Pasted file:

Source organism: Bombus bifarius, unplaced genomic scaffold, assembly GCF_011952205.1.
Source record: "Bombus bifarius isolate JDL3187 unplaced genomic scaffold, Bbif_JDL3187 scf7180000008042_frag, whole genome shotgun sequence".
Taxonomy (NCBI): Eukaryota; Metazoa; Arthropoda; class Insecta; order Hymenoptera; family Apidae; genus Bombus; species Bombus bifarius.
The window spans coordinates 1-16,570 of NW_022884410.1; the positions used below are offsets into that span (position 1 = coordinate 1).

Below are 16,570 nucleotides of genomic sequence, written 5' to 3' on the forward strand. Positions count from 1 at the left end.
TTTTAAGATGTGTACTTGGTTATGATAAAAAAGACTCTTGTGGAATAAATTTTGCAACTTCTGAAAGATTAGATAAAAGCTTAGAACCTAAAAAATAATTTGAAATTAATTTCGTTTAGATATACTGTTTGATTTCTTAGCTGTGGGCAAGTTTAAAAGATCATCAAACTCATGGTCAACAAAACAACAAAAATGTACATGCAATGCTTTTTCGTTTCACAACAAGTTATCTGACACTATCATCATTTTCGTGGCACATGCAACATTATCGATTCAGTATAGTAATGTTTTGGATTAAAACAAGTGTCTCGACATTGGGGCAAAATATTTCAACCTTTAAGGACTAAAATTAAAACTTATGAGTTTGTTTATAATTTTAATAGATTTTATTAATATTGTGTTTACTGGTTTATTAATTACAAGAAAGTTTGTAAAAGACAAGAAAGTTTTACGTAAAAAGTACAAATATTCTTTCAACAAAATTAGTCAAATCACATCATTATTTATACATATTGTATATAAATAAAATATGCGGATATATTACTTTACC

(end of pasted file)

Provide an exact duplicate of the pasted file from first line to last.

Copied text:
Source organism: Bombus bifarius, unplaced genomic scaffold, assembly GCF_011952205.1.
Source record: "Bombus bifarius isolate JDL3187 unplaced genomic scaffold, Bbif_JDL3187 scf7180000008042_frag, whole genome shotgun sequence".
Taxonomy (NCBI): Eukaryota; Metazoa; Arthropoda; class Insecta; order Hymenoptera; family Apidae; genus Bombus; species Bombus bifarius.
The window spans coordinates 1-16,570 of NW_022884410.1; the positions used below are offsets into that span (position 1 = coordinate 1).

Below are 16,570 nucleotides of genomic sequence, written 5' to 3' on the forward strand. Positions count from 1 at the left end.
TTTTAAGATGTGTACTTGGTTATGATAAAAAAGACTCTTGTGGAATAAATTTTGCAACTTCTGAAAGATTAGATAAAAGCTTAGAACCTAAAAAATAATTTGAAATTAATTTCGTTTAGATATACTGTTTGATTTCTTAGCTGTGGGCAAGTTTAAAAGATCATCAAACTCATGGTCAACAAAACAACAAAAATGTACATGCAATGCTTTTTCGTTTCACAACAAGTTATCTGACACTATCATCATTTTCGTGGCACATGCAACATTATCGATTCAGTATAGTAATGTTTTGGATTAAAACAAGTGTCTCGACATTGGGGCAAAATATTTCAACCTTTAAGGACTAAAATTAAAACTTATGAGTTTGTTTATAATTTTAATAGATTTTATTAATATTGTGTTTACTGGTTTATTAATTACAAGAAAGTTTGTAAAAGACAAGAAAGTTTTACGTAAAAAGTACAAATATTCTTTCAACAAAATTAGTCAAATCACATCATTATTTATACATATTGTATATAAATAAAATATGCGGATATATTACTTTACC